a processor coupled to the camera and the display, the processor configured to obtain a plurality of segmented image frames of an object, a first panoramic image associated with the plurality of segmented image frames of the object, and an orientation of a source camera with respect to the first panoramic image for each frame in the plurality of segmented image frames, the plurality of segmented image frames of the object captured with the source camera; generate a second panoramic image from the plurality of target image frames; determine an orientation of the camera with respect to the first panoramic image for each frame of the plurality of target image frames; match the first panoramic image to the second panoramic image to align the first panoramic image to the second panoramic image; calculate a transformation for each frame of the plurality of segmented image frames of the object with the first panoramic image aligned to the second panoramic image using the orientation of the source camera with respect to the first panoramic image and the orientation of the camera with respect to the second panoramic image; and display the plurality of segmented image frames of the object over the plurality of target image frames on the display using the transformation for each frame.
11. The mobile device of claim 10, wherein the processor is configured to display the plurality of segmented image frames of the object over the plurality of target image frames on the display using the transformation for each frame to spatially register the plurality of segmented image frames of the object with the plurality of target image frames.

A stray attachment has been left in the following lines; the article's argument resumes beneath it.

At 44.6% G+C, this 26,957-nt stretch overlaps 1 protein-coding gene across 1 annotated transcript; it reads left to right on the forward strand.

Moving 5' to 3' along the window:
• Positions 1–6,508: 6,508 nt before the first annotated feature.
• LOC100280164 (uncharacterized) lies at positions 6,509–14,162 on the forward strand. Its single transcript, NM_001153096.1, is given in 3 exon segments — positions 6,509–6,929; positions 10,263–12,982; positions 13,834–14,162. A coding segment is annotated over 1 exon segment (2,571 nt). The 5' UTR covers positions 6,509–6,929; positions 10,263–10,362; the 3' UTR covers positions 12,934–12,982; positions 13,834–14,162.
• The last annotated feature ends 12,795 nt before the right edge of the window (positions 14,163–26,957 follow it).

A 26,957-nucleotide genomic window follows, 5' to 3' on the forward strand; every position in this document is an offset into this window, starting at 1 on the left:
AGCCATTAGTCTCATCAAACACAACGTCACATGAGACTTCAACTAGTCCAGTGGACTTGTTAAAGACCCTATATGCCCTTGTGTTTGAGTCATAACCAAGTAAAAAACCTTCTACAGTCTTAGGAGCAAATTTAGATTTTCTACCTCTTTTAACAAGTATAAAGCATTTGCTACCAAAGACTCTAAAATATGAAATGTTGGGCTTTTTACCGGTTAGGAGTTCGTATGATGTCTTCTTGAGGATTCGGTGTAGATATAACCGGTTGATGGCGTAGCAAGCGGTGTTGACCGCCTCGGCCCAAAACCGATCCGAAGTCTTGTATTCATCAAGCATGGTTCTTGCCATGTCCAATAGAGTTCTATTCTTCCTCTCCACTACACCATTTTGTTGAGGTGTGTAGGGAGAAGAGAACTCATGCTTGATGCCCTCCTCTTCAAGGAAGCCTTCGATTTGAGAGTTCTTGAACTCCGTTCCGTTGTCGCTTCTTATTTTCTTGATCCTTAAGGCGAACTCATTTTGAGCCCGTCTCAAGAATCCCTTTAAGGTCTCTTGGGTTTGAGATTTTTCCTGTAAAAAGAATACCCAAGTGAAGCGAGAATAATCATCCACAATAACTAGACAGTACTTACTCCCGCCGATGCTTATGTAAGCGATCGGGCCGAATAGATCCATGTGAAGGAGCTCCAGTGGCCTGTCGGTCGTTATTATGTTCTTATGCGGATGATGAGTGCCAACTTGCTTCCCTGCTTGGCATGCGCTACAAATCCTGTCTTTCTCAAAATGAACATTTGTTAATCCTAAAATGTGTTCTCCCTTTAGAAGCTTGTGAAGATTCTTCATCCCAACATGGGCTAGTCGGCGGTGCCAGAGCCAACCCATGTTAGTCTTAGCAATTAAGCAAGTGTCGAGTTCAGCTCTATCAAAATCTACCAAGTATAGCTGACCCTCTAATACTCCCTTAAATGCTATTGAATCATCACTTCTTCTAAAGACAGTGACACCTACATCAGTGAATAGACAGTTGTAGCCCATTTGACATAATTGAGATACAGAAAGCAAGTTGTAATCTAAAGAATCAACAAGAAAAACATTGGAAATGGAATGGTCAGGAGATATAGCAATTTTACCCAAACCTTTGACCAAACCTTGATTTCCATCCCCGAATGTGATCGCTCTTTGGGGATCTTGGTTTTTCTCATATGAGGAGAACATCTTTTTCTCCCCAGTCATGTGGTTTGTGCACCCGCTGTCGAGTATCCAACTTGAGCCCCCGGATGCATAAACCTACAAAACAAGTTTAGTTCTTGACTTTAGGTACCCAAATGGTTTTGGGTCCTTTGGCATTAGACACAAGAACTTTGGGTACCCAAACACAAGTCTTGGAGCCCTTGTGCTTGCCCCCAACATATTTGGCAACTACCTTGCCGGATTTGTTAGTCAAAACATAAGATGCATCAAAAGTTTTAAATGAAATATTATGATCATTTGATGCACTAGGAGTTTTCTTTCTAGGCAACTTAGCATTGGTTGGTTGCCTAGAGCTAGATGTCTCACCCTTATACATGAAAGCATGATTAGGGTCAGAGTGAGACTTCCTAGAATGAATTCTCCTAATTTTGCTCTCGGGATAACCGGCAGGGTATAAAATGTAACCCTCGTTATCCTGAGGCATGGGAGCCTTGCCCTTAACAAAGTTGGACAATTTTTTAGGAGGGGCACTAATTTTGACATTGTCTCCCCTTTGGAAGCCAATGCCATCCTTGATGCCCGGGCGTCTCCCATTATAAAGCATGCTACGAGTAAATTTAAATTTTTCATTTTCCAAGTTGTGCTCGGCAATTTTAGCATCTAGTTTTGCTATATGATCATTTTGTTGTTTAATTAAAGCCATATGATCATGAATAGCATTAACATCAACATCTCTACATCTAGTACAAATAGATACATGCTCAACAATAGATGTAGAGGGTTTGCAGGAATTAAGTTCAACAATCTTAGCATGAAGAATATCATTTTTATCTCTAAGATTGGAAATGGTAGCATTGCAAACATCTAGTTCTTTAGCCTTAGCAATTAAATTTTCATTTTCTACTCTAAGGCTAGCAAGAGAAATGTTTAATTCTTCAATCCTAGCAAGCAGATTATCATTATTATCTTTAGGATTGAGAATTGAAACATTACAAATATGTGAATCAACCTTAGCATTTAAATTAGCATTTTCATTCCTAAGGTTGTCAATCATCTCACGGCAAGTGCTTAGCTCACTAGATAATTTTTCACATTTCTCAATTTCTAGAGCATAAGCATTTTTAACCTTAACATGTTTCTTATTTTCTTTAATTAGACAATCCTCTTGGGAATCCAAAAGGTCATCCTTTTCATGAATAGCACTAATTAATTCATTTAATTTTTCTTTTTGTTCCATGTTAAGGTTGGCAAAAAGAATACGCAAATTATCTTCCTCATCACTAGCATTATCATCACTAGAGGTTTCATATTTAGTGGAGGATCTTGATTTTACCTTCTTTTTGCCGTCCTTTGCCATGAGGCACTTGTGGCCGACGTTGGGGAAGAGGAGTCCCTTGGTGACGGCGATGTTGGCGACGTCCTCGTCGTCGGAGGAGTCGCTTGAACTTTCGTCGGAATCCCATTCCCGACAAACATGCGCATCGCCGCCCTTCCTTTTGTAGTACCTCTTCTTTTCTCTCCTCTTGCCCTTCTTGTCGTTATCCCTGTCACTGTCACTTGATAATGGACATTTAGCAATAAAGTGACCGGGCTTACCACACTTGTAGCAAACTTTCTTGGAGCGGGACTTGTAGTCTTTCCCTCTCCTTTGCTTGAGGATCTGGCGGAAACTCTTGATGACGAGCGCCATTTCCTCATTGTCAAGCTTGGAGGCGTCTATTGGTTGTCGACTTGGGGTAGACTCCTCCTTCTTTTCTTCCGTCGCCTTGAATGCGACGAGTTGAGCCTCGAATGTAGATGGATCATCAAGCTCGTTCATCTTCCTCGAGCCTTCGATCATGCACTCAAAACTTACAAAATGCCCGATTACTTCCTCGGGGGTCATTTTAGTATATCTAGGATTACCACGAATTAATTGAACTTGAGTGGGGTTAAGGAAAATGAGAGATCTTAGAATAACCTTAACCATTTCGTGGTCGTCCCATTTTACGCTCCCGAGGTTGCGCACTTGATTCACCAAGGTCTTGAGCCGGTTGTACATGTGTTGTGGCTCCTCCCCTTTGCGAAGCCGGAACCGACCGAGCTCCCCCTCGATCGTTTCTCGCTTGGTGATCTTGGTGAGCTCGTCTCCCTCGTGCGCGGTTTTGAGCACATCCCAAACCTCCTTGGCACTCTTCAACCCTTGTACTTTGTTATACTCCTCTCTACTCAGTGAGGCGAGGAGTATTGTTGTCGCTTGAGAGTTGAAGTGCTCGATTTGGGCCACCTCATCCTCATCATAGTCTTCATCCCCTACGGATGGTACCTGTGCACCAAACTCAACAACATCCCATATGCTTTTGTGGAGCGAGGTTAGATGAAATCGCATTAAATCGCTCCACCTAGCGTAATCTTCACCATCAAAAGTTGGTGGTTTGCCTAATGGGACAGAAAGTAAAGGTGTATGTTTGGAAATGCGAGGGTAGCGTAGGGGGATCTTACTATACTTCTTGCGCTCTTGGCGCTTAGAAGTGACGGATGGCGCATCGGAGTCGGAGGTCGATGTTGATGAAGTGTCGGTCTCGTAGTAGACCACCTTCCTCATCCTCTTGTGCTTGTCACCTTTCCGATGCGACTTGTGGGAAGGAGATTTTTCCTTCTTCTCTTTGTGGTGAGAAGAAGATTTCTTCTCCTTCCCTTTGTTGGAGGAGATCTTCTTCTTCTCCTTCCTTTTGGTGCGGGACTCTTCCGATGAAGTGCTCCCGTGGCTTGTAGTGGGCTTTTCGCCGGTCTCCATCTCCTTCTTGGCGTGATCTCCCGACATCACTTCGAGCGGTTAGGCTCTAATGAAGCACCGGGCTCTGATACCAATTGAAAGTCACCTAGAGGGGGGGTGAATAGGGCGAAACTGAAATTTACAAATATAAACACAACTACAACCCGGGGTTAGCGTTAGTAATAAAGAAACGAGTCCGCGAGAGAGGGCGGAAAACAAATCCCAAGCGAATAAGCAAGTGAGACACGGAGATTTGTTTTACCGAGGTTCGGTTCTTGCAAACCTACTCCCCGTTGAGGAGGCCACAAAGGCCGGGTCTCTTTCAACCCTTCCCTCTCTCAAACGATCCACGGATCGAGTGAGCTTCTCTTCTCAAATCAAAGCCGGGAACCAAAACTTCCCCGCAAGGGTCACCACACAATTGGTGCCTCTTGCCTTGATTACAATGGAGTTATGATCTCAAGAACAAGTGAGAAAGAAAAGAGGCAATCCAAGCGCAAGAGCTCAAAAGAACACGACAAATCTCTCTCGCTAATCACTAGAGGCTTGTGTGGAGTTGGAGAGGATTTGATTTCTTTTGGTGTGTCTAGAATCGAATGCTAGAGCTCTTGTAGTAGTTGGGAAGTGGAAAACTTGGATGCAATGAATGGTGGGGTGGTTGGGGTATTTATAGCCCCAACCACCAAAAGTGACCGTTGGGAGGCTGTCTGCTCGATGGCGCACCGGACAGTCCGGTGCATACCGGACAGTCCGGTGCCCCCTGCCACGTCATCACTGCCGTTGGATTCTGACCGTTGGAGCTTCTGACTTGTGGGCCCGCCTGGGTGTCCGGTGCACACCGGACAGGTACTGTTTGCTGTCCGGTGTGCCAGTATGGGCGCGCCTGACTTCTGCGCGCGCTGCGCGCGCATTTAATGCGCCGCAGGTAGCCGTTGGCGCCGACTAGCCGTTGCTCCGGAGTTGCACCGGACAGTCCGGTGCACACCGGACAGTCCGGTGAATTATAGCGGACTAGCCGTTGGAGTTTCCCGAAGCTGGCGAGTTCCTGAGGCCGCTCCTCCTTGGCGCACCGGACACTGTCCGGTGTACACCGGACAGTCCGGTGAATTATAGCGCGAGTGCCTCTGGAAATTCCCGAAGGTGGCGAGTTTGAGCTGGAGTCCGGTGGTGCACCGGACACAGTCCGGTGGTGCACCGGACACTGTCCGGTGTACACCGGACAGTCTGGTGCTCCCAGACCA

12. The mobile device of claim 10, further comprising inertial sensors coupled to the processor, wherein the processor is configured to determine the orientation of the camera with respect to the second panoramic image for each frame of the plurality of target image frames using data received from the inertial sensors.
13. The mobile device of claim 10, wherein the processor is configured to determine the orientation of the camera with respect to the second panoramic image for each frame of the plurality of target image frames using vision based tracking with the plurality of target image frames.
14. The mobile device of claim 10, wherein the plurality of segmented image frames of the object and the plurality of target image frames are captured from a same geographical location.
15. The mobile device of claim 10, wherein the transformation for each of the plurality of segmented image frames of the object compensates for a difference in position of the source camera and the camera.